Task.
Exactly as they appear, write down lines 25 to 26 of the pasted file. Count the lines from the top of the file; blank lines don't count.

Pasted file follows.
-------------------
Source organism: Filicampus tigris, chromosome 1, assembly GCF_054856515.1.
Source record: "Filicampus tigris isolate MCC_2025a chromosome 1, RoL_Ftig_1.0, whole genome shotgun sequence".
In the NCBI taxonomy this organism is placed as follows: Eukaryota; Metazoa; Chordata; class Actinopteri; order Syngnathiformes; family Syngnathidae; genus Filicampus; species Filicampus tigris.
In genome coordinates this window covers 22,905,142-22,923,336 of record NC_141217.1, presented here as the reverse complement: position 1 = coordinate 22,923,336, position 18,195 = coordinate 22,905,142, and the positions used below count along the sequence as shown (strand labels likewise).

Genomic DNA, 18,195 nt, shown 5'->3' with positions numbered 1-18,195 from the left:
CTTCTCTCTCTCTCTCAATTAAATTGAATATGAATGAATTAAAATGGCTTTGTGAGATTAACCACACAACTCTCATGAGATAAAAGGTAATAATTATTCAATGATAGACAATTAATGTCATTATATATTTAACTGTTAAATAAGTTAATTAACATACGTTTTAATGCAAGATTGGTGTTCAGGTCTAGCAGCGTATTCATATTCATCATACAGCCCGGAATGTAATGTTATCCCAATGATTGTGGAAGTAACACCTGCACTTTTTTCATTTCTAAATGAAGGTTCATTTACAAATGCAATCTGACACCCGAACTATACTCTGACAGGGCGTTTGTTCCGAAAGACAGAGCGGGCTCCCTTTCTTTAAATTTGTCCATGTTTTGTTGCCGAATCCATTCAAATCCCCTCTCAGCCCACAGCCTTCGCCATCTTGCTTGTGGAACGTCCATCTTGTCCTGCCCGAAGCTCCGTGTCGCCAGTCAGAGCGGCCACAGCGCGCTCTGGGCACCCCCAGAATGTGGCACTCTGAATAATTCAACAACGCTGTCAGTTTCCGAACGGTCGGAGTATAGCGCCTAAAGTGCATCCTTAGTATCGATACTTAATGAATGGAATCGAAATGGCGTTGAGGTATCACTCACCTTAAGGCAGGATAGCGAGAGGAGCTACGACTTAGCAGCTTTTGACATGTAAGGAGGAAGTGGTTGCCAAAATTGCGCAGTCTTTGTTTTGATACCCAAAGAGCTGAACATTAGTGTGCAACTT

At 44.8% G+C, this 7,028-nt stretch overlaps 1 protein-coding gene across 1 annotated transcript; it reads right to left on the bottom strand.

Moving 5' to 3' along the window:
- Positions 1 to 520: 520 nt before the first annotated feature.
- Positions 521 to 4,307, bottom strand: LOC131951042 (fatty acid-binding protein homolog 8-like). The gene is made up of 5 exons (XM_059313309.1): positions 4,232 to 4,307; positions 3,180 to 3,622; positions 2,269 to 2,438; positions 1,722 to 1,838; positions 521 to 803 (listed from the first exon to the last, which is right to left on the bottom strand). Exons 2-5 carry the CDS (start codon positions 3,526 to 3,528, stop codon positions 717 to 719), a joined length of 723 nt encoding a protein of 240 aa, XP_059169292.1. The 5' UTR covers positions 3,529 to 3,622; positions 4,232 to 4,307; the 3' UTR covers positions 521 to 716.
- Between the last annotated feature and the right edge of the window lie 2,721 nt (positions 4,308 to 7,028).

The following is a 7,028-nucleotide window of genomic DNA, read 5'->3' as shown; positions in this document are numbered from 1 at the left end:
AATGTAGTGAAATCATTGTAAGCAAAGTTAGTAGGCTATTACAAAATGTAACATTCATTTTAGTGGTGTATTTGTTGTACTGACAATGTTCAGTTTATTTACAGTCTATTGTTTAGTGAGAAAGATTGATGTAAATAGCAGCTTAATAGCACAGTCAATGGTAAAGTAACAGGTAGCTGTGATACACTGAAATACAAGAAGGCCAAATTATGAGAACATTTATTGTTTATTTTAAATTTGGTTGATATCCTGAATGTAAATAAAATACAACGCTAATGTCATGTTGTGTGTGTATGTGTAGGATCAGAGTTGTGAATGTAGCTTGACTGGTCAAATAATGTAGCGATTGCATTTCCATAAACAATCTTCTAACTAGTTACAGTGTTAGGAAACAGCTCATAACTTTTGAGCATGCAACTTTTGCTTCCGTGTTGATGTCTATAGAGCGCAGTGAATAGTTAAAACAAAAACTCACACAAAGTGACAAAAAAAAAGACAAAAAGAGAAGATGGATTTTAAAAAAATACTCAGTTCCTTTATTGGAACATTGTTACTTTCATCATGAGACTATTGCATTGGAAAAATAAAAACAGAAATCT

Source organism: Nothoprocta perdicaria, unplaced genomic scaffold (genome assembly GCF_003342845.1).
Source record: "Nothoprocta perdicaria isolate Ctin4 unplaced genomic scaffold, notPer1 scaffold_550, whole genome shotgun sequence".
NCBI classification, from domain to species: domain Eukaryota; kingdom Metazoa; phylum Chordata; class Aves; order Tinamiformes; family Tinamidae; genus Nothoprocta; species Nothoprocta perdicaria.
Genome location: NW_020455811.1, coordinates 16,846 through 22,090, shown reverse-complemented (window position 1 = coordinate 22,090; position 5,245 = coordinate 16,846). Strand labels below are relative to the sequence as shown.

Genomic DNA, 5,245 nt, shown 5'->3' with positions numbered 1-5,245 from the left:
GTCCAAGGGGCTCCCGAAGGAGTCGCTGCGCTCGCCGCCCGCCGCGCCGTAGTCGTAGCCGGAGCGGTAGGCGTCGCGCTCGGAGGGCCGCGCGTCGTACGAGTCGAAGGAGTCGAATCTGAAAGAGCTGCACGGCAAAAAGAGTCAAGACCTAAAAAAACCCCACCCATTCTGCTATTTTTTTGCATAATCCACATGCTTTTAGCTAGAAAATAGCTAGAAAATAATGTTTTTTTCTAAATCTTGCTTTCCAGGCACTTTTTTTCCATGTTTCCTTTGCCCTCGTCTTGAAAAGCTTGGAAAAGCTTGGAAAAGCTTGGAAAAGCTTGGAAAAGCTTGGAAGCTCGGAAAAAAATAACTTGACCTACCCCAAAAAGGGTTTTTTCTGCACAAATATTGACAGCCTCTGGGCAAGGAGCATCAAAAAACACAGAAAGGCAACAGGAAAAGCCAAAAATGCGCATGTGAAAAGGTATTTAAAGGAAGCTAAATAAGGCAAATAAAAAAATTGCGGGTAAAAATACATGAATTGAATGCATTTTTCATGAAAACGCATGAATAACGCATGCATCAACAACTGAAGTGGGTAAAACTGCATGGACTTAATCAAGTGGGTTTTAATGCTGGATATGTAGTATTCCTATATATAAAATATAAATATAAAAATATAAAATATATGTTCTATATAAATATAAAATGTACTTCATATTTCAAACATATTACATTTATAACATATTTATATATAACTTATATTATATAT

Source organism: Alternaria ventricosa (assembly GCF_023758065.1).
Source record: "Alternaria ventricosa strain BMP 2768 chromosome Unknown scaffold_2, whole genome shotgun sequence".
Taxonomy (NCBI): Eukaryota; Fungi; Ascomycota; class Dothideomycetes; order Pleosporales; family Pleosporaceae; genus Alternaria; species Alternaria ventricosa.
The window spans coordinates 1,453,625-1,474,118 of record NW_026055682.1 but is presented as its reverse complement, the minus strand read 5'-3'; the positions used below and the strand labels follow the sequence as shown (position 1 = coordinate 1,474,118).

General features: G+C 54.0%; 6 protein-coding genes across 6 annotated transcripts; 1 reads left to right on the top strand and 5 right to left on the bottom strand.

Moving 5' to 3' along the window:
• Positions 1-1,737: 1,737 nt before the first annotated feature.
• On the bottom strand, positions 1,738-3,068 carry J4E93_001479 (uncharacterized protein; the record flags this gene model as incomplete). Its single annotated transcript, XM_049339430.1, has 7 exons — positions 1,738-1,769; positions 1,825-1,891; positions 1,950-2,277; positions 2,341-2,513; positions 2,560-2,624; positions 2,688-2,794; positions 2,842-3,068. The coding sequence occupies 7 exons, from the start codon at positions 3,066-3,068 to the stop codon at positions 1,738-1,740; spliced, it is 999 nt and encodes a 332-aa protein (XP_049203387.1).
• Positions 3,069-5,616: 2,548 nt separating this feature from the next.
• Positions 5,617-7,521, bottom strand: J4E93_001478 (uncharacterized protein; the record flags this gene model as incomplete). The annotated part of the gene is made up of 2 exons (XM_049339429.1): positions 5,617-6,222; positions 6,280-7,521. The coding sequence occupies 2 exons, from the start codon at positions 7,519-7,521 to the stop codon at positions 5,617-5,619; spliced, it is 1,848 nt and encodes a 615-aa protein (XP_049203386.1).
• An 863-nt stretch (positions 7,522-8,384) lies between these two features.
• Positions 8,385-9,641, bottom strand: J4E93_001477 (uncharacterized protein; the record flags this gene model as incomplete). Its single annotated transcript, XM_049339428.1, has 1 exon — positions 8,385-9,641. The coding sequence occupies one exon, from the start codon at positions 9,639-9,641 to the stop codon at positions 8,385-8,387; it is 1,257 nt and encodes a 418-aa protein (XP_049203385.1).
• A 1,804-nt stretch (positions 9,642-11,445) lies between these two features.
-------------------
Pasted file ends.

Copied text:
Moving 5' to 3' along the window:
• Positions 1-1,737: 1,737 nt before the first annotated feature.